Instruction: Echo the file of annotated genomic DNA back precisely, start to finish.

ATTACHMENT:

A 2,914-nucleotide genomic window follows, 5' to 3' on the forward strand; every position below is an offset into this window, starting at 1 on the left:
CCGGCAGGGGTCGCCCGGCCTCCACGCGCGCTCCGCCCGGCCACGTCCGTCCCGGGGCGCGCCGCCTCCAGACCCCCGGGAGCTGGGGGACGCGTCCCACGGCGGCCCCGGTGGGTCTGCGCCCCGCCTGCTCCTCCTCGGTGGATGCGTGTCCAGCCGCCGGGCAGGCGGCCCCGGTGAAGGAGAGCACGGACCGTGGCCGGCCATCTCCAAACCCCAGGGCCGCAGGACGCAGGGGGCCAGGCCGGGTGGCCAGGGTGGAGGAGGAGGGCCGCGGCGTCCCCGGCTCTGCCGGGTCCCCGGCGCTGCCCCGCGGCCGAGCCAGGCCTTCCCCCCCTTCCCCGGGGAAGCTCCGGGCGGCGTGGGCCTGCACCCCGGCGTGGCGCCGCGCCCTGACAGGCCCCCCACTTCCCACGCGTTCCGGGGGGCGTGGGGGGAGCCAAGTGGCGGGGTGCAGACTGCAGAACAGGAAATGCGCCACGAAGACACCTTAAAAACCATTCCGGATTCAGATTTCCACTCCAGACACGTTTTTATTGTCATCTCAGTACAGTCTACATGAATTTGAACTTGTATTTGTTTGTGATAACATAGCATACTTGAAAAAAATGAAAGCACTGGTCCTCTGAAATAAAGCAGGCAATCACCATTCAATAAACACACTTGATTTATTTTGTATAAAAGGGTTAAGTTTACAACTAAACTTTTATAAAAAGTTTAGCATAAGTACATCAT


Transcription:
A 2,914-nucleotide genomic window follows, 5' to 3' on the forward strand; every position below is an offset into this window, starting at 1 on the left:
CCGGCAGGGGTCGCCCGGCCTCCACGCGCGCTCCGCCCGGCCACGTCCGTCCCGGGGCGCGCCGCCTCCAGACCCCCGGGAGCTGGGGGACGCGTCCCACGGCGGCCCCGGTGGGTCTGCGCCCCGCCTGCTCCTCCTCGGTGGATGCGTGTCCAGCCGCCGGGCAGGCGGCCCCGGTGAAGGAGAGCACGGACCGTGGCCGGCCATCTCCAAACCCCAGGGCCGCAGGACGCAGGGGGCCAGGCCGGGTGGCCAGGGTGGAGGAGGAGGGCCGCGGCGTCCCCGGCTCTGCCGGGTCCCCGGCGCTGCCCCGCGGCCGAGCCAGGCCTTCCCCCCCTTCCCCGGGGAAGCTCCGGGCGGCGTGGGCCTGCACCCCGGCGTGGCGCCGCGCCCTGACAGGCCCCCCACTTCCCACGCGTTCCGGGGGGCGTGGGGGGAGCCAAGTGGCGGGGTGCAGACTGCAGAACAGGAAATGCGCCACGAAGACACCTTAAAAACCATTCCGGATTCAGATTTCCACTCCAGACACGTTTTTATTGTCATCTCAGTACAGTCTACATGAATTTGAACTTGTATTTGTTTGTGATAACATAGCATACTTGAAAAAAATGAAAGCACTGGTCCTCTGAAATAAAGCAGGCAATCACCATTCAATAAACACACTTGATTTATTTTGTATAAAAGGGTTAAGTTTACAACTAAACTTTTATAAAAAGTTTAGCATAAGTACATCAT